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Livestock retinal scan

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High-tech device could be the future of livestock identification
AP Photos COJD801-803



Associated Press Writer

FORT COLLINS, Colo. (AP) - Using infrared light to photograph blood vessels in the eye sounds like the kind of far-out technology that ends up in James Bond films, not on western cattle ranches.

But ranchers have begun using a small, hand-held computer called an OptiReader to take retinal images of their cattle. The digital pictures are then stored in a database with information about the animal, such as color, weight or even genetic linage.

The blood vessel patterns in the eyes of cattle are unique and do not change over time so the pictures allow OptiReader users to track individual animals from birth to death.

Brian Bolton, a sales vice president for Optibrand, said the device also could help consumers: As people demand more information about the meat they buy, the ability to know where and how cattle were raised and what they were fed will become more important.

''A lot of what this is about is consumer confidence,'' he said.

The device originally was developed by ethics and business professors at Colorado State University as an alternative to hot-iron branding. It is being marketed by Optibrand in Fort Collins.

The OptiReader is a portable computer with a digital camera and Global Positioning System. The camera uses near-infrared light to photograph the retina, the backside of the eye that contains unique blood vessel patterns.

''They're more unique than human fingerprints,'' Bolton said. ''Even in clones, the eyes are different.''

During a recent demonstration, a cow was coerced into a corral, where the tube-shaped camera was held a few inches from her eye. A few seconds later, an image that resembled the branches of an oak tree appeared on the small OptiReader screen.

The process, which didn't seem to bother the animal, can be done at the most rustic farming operations, as long as a curtain is handy to keep sunlight out of the retina.

The image is stored in a secure database with information about the animal, such as vaccinations or feeding habits. The location, time and date are automatically recorded through the GPS, preventing false claims about the animal's heritage.

Once entered into the computer, images and information cannot be altered, Bolton said.

It was that level of security that attracted Rex Moore, president of Maverick Beef Ranch. The Denver-based organic beef company is the first American commercial operation to use the device, which has been tested in South America, New Zealand, Europe and South Africa.

''I really liked how they patented GPS with animal ID, how it says where in the U.S. (the animal) was scanned,'' said Moore, whose clients include the U.S. Olympic Training Centers. ''I can prove this animal was born at this ranch, it went to this particular feedlot and this slaughter house.''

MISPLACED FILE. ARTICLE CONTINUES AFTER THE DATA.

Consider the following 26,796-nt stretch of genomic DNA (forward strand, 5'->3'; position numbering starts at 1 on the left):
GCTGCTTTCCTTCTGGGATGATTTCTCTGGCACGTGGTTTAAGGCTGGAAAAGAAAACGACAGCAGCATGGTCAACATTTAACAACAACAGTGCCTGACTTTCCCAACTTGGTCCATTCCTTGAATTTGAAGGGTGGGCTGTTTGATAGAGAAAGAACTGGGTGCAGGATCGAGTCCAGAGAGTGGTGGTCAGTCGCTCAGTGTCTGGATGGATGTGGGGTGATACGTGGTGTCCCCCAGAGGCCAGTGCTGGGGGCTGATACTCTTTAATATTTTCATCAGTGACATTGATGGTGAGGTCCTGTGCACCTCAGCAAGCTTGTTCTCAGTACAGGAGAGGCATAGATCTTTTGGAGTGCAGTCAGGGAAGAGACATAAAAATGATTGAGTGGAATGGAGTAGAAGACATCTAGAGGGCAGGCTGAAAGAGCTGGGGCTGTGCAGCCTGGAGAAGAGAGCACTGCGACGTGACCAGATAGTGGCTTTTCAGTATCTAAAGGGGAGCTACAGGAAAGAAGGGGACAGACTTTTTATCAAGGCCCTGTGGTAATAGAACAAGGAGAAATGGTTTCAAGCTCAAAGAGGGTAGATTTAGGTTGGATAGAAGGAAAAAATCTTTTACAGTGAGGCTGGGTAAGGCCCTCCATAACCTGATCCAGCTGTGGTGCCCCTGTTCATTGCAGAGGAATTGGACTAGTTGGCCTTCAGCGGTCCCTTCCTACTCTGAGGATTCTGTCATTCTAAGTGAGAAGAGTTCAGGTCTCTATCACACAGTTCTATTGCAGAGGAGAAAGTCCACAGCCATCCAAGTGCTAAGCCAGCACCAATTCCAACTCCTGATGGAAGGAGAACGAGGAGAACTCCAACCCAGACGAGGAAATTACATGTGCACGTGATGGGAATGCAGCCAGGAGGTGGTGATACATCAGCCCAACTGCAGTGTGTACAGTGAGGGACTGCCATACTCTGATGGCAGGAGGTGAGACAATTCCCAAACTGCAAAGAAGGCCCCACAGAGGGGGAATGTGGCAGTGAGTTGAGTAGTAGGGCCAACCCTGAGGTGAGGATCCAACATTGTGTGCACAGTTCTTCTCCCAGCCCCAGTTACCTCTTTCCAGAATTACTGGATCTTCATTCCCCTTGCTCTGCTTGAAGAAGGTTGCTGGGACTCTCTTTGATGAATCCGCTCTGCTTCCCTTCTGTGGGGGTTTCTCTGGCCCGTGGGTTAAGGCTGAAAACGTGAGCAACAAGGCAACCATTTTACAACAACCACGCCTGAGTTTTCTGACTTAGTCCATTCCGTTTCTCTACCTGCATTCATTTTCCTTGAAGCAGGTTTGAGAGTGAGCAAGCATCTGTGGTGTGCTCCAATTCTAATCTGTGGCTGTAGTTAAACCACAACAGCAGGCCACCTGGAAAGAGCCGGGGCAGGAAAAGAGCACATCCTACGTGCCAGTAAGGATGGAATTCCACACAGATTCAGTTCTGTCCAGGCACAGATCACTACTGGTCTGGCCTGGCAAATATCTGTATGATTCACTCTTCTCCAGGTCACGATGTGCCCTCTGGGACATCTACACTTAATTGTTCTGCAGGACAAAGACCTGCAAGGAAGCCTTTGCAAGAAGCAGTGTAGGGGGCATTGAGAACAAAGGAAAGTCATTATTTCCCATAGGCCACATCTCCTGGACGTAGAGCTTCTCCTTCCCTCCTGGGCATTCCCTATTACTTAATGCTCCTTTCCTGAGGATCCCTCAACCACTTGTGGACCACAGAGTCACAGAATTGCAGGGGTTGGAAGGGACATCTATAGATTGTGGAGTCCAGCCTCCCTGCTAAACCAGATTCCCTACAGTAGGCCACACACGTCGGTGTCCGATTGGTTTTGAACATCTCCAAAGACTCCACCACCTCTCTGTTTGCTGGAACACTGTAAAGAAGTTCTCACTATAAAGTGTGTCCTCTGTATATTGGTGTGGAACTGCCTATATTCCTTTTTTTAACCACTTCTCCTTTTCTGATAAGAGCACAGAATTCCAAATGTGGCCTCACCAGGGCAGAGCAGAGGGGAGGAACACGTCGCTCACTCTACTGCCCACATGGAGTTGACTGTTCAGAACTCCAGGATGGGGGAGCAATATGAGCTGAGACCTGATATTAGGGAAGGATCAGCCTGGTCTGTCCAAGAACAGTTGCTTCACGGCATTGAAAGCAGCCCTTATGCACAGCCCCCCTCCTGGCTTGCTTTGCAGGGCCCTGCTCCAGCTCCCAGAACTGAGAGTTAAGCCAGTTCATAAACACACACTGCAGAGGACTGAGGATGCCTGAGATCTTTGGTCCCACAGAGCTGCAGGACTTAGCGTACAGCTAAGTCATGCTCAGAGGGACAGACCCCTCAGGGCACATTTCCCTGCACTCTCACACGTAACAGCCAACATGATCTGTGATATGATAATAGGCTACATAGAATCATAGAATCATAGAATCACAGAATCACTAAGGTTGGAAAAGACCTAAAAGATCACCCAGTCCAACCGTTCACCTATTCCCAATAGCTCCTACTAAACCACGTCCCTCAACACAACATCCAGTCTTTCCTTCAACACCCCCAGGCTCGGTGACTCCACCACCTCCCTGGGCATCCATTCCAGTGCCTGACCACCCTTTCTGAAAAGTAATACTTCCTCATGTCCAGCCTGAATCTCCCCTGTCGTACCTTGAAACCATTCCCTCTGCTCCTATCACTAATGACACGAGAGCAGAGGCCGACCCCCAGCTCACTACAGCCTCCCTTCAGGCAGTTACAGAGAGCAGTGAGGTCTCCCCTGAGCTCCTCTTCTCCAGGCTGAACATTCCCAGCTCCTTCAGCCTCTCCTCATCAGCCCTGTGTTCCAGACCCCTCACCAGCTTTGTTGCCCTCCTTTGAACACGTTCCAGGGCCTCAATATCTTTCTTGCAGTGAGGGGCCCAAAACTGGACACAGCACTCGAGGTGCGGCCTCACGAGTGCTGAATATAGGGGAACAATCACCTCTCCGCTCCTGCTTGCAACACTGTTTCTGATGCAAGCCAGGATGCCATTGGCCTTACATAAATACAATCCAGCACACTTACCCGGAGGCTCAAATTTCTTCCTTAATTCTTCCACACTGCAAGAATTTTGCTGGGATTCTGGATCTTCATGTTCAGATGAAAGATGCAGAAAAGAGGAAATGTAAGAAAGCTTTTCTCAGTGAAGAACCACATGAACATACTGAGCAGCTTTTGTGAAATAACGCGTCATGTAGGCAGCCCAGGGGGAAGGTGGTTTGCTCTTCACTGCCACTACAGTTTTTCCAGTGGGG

Moore said he plans to use the OptiReader to help him track genetic information on the 25,000 cattle that go through his Colorado facilities each year. It could help him and his suppliers determine which genetic lineage produces the best cuts of meat.

The cost of the device - about $1,500 with computer software - is reasonable for his operation, Moore said. Scans will average about $3 per animal.

The price is similar to what Moore would spend on bar-coded tags and radio transponders attached to animals' ears. Those marking methods are less secure because they can get lost or switched, Moore said.

If used on a wider scale, the OptiReader could ease fears about livestock disease in U.S. cattle herds.

In May, when scientists in Canada found a case of mad cow disease, Democrats in Congress criticized the Agriculture Department and the meat industry for not having a system for tracking animals from farm to slaughterhouse.

Bolton said the Optibrand database could keep track of an animal's history, including where it was born and raised and information about other animals it came in contact with.

Not everyone thinks the current system used to track American cattle needs fixing.

Terry Fankhowser, executive vice president of the Colorado Cattlemen's Association, said animals are already tested before slaughter or after a suspicious death. He also noted that imports are banned from countries with mad cow disease problems or inadequate tracking programs.

But Fankhowser said technology in the beef industry is advancing. He said the OptiReader is one of many new products for livestock record, but it seems to be on the cutting edge.

''The technology is hugely new and innovative,'' he said. ''Retinal scanning security has been used, but this simply moves it to the bovine industry.''


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AP-WS-08-10-03 1333EDT

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